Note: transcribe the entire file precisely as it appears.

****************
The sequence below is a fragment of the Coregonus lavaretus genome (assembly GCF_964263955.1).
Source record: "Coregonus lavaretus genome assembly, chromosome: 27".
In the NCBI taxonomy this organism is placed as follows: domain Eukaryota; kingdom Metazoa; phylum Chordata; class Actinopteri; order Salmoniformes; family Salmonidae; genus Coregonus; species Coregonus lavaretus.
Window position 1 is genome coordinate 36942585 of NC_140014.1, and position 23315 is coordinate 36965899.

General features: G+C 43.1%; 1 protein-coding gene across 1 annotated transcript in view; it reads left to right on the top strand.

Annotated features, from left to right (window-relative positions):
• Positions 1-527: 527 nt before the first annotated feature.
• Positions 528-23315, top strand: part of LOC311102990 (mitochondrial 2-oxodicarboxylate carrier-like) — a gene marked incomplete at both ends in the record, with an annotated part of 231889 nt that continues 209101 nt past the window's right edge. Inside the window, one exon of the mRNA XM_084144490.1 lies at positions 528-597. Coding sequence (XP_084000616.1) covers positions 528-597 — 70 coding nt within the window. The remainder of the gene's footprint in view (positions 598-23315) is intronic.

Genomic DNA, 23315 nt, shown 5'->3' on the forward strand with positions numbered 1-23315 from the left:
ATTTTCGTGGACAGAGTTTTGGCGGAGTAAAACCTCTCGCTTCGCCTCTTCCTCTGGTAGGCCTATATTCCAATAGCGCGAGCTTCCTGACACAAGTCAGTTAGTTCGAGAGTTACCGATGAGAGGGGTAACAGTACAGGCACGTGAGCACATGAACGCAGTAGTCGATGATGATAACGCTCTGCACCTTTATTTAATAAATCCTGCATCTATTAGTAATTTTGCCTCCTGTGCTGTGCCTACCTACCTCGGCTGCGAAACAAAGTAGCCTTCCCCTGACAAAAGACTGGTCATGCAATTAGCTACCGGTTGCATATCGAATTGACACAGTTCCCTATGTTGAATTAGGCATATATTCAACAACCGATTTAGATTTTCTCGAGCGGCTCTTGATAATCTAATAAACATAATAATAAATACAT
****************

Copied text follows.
The sequence below is a fragment of the Coregonus lavaretus genome (assembly GCF_964263955.1).
Source record: "Coregonus lavaretus genome assembly, chromosome: 27".
In the NCBI taxonomy this organism is placed as follows: domain Eukaryota; kingdom Metazoa; phylum Chordata; class Actinopteri; order Salmoniformes; family Salmonidae; genus Coregonus; species Coregonus lavaretus.
Window position 1 is genome coordinate 36942585 of NC_140014.1, and position 23315 is coordinate 36965899.

General features: G+C 43.1%; 1 protein-coding gene across 1 annotated transcript in view; it reads left to right on the top strand.

Annotated features, from left to right (window-relative positions):
• Positions 1-527: 527 nt before the first annotated feature.
• Positions 528-23315, top strand: part of LOC311102990 (mitochondrial 2-oxodicarboxylate carrier-like) — a gene marked incomplete at both ends in the record, with an annotated part of 231889 nt that continues 209101 nt past the window's right edge. Inside the window, one exon of the mRNA XM_084144490.1 lies at positions 528-597. Coding sequence (XP_084000616.1) covers positions 528-597 — 70 coding nt within the window. The remainder of the gene's footprint in view (positions 598-23315) is intronic.

Genomic DNA, 23315 nt, shown 5'->3' on the forward strand with positions numbered 1-23315 from the left:
ATTTTCGTGGACAGAGTTTTGGCGGAGTAAAACCTCTCGCTTCGCCTCTTCCTCTGGTAGGCCTATATTCCAATAGCGCGAGCTTCCTGACACAAGTCAGTTAGTTCGAGAGTTACCGATGAGAGGGGTAACAGTACAGGCACGTGAGCACATGAACGCAGTAGTCGATGATGATAACGCTCTGCACCTTTATTTAATAAATCCTGCATCTATTAGTAATTTTGCCTCCTGTGCTGTGCCTACCTACCTCGGCTGCGAAACAAAGTAGCCTTCCCCTGACAAAAGACTGGTCATGCAATTAGCTACCGGTTGCATATCGAATTGACACAGTTCCCTATGTTGAATTAGGCATATATTCAACAACCGATTTAGATTTTCTCGAGCGGCTCTTGATAATCTAATAAACATAATAATAAATACAT